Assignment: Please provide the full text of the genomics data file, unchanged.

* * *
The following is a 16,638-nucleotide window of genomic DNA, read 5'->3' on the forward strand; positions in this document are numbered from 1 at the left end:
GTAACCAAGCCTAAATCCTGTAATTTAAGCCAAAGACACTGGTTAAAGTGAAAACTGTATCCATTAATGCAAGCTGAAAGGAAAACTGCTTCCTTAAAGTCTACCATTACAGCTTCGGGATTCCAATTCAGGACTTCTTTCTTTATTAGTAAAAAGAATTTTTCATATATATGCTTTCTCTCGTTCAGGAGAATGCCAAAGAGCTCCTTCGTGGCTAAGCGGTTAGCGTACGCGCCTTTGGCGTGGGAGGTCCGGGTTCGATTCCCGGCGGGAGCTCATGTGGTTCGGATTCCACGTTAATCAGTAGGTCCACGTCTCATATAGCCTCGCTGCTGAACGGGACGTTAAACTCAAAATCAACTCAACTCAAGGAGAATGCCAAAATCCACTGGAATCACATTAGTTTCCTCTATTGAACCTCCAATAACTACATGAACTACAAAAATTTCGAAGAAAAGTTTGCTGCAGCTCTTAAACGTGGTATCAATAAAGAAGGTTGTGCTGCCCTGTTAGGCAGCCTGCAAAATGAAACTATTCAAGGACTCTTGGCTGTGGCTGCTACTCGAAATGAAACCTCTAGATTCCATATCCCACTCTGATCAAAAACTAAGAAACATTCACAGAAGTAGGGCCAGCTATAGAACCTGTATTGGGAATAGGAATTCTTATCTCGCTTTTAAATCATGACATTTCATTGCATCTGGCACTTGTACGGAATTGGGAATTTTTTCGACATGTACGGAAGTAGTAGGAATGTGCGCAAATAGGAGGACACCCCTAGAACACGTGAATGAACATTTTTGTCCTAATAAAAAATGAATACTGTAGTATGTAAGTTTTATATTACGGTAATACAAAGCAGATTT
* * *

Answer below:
The following is a 16,638-nucleotide window of genomic DNA, read 5'->3' on the forward strand; positions in this document are numbered from 1 at the left end:
GTAACCAAGCCTAAATCCTGTAATTTAAGCCAAAGACACTGGTTAAAGTGAAAACTGTATCCATTAATGCAAGCTGAAAGGAAAACTGCTTCCTTAAAGTCTACCATTACAGCTTCGGGATTCCAATTCAGGACTTCTTTCTTTATTAGTAAAAAGAATTTTTCATATATATGCTTTCTCTCGTTCAGGAGAATGCCAAAGAGCTCCTTCGTGGCTAAGCGGTTAGCGTACGCGCCTTTGGCGTGGGAGGTCCGGGTTCGATTCCCGGCGGGAGCTCATGTGGTTCGGATTCCACGTTAATCAGTAGGTCCACGTCTCATATAGCCTCGCTGCTGAACGGGACGTTAAACTCAAAATCAACTCAACTCAAGGAGAATGCCAAAATCCACTGGAATCACATTAGTTTCCTCTATTGAACCTCCAATAACTACATGAACTACAAAAATTTCGAAGAAAAGTTTGCTGCAGCTCTTAAACGTGGTATCAATAAAGAAGGTTGTGCTGCCCTGTTAGGCAGCCTGCAAAATGAAACTATTCAAGGACTCTTGGCTGTGGCTGCTACTCGAAATGAAACCTCTAGATTCCATATCCCACTCTGATCAAAAACTAAGAAACATTCACAGAAGTAGGGCCAGCTATAGAACCTGTATTGGGAATAGGAATTCTTATCTCGCTTTTAAATCATGACATTTCATTGCATCTGGCACTTGTACGGAATTGGGAATTTTTTCGACATGTACGGAAGTAGTAGGAATGTGCGCAAATAGGAGGACACCCCTAGAACACGTGAATGAACATTTTTGTCCTAATAAAAAATGAATACTGTAGTATGTAAGTTTTATATTACGGTAATACAAAGCAGATTT